Senate Presidency not South-East’s birthright, APC chieftain replies Ndoma-Egba

…says South-South most deserving for equity, justice

Ben Peters, Abuja

Prince John Mayaki, a chieftain of the All Progressives Congress (APC) from Edo State, has faulted the argument of Senator Victor Ndoma-Egba that the leadership of the 10th Senate should be zoned to the South-East region based on historical precedent and the constitution’s recommendation for equity and justice in government composition.

Ndoma-Egba, a former Chairman of the Niger Delta Development Commission (NDDC), made the claim in a recent media interview, citing the events that characterized the two-term tenure of former President Olusegun Obasanjo which saw a series of Senators from the South-East assume the leadership of the Senate.

According to him, this set a power-rotation precedent involving the ceding of the Senate Presidency to the South East region each time a president emerges from the South West. With Tinubu’s official swearing-in as the next president of the country in a matter of weeks, Ndoma-Egba urged elected members of the Senate to honor the precedent by backing a member from the South Eastern extraction to lead the assembly.

But Mayaki rejected the argument, describing it as a “narrow and restrictive interpretation of the past to, perhaps, suit a thinly-veiled agenda.”

He said, “Senator Ndoma-Egba’s position is invariably calling for a total erasure of the South-South region given that his argument suggests that only the South-East qualifies as the South on matters of zoning each time a president emerges from the South-Western region of the country. It is clearly an illogic that cannot withstand scrutiny and a claim at odds with the principles of equity, social justice, and fairness.”

“Precedents are not laws that must be followed at any cost. In fact, in several cases, it becomes important to break certain precedents in order to make progress. After all, the Muslim-Muslim nature of our victorious ticket, which added a fresh contour to the power-sharing negotiations, was itself a move that broke years of precedents and accepted political wisdom.”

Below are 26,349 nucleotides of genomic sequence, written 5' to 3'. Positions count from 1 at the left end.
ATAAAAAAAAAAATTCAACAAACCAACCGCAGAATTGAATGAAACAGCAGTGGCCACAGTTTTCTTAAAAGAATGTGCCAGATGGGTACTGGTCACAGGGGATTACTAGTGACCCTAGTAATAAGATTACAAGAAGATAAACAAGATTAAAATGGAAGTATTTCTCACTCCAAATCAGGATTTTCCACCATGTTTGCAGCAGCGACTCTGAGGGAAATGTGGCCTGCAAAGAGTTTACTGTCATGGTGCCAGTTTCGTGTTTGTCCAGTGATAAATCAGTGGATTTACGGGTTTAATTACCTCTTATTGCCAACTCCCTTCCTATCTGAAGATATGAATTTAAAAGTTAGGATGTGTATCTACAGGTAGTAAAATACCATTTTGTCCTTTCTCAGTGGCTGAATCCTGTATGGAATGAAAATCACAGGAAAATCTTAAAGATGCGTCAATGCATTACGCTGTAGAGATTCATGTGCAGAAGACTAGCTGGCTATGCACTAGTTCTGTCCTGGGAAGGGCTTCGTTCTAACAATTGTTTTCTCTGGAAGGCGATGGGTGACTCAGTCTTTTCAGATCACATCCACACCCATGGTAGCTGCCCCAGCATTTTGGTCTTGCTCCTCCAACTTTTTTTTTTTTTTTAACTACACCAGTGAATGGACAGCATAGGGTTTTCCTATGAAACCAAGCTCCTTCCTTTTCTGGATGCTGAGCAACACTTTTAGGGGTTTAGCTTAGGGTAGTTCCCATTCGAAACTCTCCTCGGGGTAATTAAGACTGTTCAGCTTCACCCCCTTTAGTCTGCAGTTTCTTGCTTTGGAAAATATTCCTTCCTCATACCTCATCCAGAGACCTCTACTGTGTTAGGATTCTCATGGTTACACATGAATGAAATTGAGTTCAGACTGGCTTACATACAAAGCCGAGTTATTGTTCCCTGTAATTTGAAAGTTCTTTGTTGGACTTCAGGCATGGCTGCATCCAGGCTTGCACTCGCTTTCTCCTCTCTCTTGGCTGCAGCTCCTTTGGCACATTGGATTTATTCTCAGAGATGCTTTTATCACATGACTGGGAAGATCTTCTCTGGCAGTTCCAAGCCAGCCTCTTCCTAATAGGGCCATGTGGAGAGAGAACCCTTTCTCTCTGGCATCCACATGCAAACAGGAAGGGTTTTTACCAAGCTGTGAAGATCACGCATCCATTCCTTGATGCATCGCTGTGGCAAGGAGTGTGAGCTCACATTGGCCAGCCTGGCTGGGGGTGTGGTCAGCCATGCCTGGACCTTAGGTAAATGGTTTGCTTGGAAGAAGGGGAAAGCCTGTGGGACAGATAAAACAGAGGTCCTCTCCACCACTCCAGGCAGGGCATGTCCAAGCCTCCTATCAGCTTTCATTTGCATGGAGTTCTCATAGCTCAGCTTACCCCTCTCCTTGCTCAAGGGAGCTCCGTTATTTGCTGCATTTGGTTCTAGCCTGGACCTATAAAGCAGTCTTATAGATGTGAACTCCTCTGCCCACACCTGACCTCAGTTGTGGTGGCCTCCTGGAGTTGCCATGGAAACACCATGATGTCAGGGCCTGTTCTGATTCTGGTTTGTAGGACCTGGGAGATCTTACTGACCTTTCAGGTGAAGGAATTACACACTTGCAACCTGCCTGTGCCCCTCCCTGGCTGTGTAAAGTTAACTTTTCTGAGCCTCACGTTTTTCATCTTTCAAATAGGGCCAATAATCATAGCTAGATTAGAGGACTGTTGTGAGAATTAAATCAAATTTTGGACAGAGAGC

“What Obasanjo chose to do, in his own wisdom, cannot become a model that every other president from the South-West must adopt as a guiding act. There is perhaps no thinner argument for a case than “because someone else did it”.”

He continued that, “Senator Ndoma-Egba is asking that we be held slaves to cherry-picked events of the past, whether he realizes this or not. His message urges that we neglect our gumption and shy away from analyzing each case on its merit. Instead, he simply wants us to look into the past and uncritically copy any example that appears similar.”

“What is really at issue here is whether or not zoning the Senate Presidency to a Christian member of the Senate from the South-South zone meets the constitutional and democratic requirements of equity, social justice, and fairness. And the answer is an emphatic yes. The region, in fact, has the special advantage of being the resource base of our nation. The oil that flows in the Niger Delta serves as the binding glue that keeps the country one and a valuable commodity that financed the development of the entire country in so many notable ways, despite wreaking environmental havoc in the host communities.”

“It is therefore inconceivable that the next government will be formed without the region given a seat befitting of its status when Senator Ndoma-Egba has revealed to us, through his analysis, that the South East region has repeatedly enjoyed the same privilege in the past.”

“Moreover, since the issue is as much a national balancing act as it is a political sharing of power and privileges post-election, the contribution of both regions in contention to the electoral success must be considered. Whilst the South-East Senators could only manage to deliver a negligible handful of votes to the president-elect, despite winning their own individual contests with several thousands of votes; the South-South region contributed handsomely to the victory, bucking historical trends and confronting entrenched forces of the opposition in the region.”

“There is no justifiable reason why the Senate Presidency should not go to the South-South region. Zoning it there satisfies the need for regional and faith balancing, while also rewarding the valiant contributions of a region that stood firm and delivered when it mattered the most,” he concluded.

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